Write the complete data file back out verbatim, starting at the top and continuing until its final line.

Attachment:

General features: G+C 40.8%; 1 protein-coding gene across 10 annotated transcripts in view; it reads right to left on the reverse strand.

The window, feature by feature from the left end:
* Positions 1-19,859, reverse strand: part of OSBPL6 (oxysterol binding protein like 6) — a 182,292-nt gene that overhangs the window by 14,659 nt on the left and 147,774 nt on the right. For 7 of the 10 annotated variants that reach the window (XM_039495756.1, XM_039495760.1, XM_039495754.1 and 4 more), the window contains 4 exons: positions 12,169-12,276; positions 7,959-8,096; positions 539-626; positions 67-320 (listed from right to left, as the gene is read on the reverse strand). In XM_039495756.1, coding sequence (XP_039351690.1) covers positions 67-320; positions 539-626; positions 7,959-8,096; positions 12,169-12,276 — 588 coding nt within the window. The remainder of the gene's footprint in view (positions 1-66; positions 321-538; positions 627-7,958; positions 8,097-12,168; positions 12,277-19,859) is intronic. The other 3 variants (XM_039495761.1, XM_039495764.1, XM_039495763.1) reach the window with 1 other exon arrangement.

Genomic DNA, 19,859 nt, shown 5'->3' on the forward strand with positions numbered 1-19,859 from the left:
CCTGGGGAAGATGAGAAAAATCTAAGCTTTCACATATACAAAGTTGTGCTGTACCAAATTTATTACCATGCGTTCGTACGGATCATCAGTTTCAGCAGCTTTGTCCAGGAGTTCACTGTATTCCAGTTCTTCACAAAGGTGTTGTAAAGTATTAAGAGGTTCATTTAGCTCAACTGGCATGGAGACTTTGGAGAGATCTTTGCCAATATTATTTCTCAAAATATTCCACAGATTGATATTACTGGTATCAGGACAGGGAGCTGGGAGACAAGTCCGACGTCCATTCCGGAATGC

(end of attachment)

General features: G+C 40.8%; 1 protein-coding gene across 10 annotated transcripts in view; it reads right to left on the reverse strand.

The window, feature by feature from the left end:
* Positions 1-19,859, reverse strand: part of OSBPL6 (oxysterol binding protein like 6) — a 182,292-nt gene that overhangs the window by 14,659 nt on the left and 147,774 nt on the right. For 7 of the 10 annotated variants that reach the window (XM_039495756.1, XM_039495760.1, XM_039495754.1 and 4 more), the window contains 4 exons: positions 12,169-12,276; positions 7,959-8,096; positions 539-626; positions 67-320 (listed from right to left, as the gene is read on the reverse strand). In XM_039495756.1, coding sequence (XP_039351690.1) covers positions 67-320; positions 539-626; positions 7,959-8,096; positions 12,169-12,276 — 588 coding nt within the window. The remainder of the gene's footprint in view (positions 1-66; positions 321-538; positions 627-7,958; positions 8,097-12,168; positions 12,277-19,859) is intronic. The other 3 variants (XM_039495761.1, XM_039495764.1, XM_039495763.1) reach the window with 1 other exon arrangement.

Genomic DNA, 19,859 nt, shown 5'->3' on the forward strand with positions numbered 1-19,859 from the left:
CCTGGGGAAGATGAGAAAAATCTAAGCTTTCACATATACAAAGTTGTGCTGTACCAAATTTATTACCATGCGTTCGTACGGATCATCAGTTTCAGCAGCTTTGTCCAGGAGTTCACTGTATTCCAGTTCTTCACAAAGGTGTTGTAAAGTATTAAGAGGTTCATTTAGCTCAACTGGCATGGAGACTTTGGAGAGATCTTTGCCAATATTATTTCTCAAAATATTCCACAGATTGATATTACTGGTATCAGGACAGGGAGCTGGGAGACAAGTCCGACGTCCATTCCGGAATGC